If you are selling certain second hand goods in the course of a business, a number of consumer protection and safety regulations will apply.
General product safety law is found in the General Product Safety Regulations 2005. This Act applies equally to the sale of second hand goods as it does to new goods. Under these regulations, it is an offence (punishable by up to a £20,000 fine and a year in prison) for you (i) to sell a product which you know or should have presumed is a dangerous product, (ii) to fail to participate in monitoring the safety of a product you have sold (by passing on information on the risks posed by the product, keeping and producing the documentation necessary for tracing the origin of the product, and cooperating in action taken by a producer or an enforcement authority to avoid risks) and (iii) to fail to notify an enforcement authority when you know that a product poses safety risks. You do however have the defence of ‘due diligence’ if you can show that you took all reasonable steps and exercised all due diligence to avoid committing the offence.
There is no specific guidance on ‘all due diligence’ and the steps you should take to ensure that the product is safe. Things you can do to check the safety include checking the CE marking and the EC Declaration of Conformity, checking that there are no loose wires or accessible live components, checking that the product’s voltage, currency and frequency are marked clearly and, for complete peace of mind, arranging electrical testing of the product. You should of course also make sure that all instructions and safety information are included with the product. Finally, you should keep careful records of the producer, importer and anyone else in the supply chain, provide your customers with an easy forum to raise complaints and notify the producer and/or the authorities as soon as you discover a safety defect.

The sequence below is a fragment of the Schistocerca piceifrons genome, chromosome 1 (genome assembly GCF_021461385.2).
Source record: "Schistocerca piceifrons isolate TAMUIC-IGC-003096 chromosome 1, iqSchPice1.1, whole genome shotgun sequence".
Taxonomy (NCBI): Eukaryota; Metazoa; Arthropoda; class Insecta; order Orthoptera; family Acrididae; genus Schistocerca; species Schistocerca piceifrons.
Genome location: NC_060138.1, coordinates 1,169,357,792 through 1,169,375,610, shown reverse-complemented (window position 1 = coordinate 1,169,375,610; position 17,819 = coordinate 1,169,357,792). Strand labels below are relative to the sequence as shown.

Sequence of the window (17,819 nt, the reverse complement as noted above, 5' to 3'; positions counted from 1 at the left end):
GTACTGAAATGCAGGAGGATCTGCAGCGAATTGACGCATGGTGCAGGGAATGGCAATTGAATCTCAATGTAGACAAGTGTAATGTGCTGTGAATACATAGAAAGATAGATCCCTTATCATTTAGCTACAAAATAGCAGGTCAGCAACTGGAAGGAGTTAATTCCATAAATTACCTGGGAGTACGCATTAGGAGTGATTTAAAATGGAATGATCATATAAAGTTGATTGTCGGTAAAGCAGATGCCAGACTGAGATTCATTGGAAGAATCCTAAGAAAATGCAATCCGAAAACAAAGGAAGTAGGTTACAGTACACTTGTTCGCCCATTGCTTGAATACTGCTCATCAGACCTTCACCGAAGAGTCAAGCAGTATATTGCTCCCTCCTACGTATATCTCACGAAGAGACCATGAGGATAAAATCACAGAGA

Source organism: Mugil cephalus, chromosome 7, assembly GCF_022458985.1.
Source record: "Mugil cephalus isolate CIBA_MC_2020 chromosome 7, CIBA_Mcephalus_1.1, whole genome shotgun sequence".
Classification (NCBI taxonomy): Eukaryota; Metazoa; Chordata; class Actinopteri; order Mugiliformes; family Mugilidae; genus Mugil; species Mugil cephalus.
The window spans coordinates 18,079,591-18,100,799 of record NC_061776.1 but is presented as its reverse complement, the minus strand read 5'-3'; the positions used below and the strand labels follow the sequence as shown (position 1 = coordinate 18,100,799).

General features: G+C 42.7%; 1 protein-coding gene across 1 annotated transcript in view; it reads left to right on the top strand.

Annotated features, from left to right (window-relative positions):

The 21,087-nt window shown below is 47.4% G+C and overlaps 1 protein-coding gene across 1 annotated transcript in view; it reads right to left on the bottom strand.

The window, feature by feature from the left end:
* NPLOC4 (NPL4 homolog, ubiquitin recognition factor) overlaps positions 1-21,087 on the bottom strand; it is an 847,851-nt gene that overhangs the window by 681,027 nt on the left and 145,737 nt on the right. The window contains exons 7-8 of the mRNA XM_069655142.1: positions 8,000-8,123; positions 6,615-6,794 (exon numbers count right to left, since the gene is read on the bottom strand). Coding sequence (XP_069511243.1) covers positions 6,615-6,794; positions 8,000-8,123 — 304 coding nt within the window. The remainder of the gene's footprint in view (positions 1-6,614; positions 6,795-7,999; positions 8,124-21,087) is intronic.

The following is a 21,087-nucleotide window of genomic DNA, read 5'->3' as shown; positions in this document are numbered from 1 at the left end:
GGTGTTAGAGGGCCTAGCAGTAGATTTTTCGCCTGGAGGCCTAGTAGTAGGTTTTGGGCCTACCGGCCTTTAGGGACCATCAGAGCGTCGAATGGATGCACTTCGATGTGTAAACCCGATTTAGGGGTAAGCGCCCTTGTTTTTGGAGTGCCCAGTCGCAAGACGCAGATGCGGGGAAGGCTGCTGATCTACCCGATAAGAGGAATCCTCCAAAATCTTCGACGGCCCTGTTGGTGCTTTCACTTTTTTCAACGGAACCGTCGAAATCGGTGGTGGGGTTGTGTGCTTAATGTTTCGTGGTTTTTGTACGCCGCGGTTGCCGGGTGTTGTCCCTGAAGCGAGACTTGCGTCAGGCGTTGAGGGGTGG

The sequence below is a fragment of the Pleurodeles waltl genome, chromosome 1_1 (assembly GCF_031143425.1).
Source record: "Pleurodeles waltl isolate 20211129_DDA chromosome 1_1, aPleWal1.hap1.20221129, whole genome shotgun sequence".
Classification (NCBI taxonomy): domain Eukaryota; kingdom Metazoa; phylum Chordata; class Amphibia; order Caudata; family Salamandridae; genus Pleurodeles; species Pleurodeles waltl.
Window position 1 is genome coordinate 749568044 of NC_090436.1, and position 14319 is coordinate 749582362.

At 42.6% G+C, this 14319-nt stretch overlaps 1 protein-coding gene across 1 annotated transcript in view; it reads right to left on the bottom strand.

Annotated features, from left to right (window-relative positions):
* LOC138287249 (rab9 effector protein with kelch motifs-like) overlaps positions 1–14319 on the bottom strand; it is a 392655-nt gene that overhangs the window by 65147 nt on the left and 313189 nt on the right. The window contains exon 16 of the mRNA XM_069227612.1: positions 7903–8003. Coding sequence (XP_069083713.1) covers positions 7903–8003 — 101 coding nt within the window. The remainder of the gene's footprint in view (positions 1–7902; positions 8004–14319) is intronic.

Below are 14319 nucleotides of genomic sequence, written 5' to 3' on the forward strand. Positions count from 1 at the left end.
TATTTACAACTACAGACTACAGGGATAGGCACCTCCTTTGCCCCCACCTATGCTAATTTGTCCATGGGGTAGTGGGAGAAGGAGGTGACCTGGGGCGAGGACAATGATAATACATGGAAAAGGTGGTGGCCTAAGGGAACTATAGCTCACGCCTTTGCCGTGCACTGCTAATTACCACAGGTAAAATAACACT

Specific regulations apply to the sale of toys and electrical items, namely the Electrical Equipment Safety Regulations and the UK Toys (Safety) Regulations. For the sale of toys, you would be wise to look at the particular risks set out in a government note on toy safety which can be found at //www.berr.gov.uk/files/file11286.pdf and satisfy yourself that these risks don’t exist. Likewise for the sale of electrical equipment, have a look at Annex A of the government guidance note found at //www.berr.gov.uk/files/file38623.pdf.
The Consumer Protection Act 1987 is the main Act that gives consumers the right to bring a claim against you for loss suffered from defective products. If you do not supply own brand products or import products from outside the EC, customers are unlikely to be able to bring a claim against you as long as, when requested, you provide the customer with details of the producer, importer or own brander of the product. However, if you are a seller who has put your name or trademark on the product or has imported the product from outside the EC, you may very well be subject to additional liability under this Act, unless you can provide one of the requisite defences.
With regard to product liability insurance, it is not required by law but you may think it advisable for your business, particularly if you are a seller who has put your name or trademark on the product or has imported the product from outside the EC and are therefore facing more stringent liability under the Consumer Protection Act 1987. However this insurance will only cover you for any loss suffered as a result of a civil claim from a customer who has suffered loss, and not against any criminal sanctions. Hence your best course of action will always be to check the safety of the product before sale.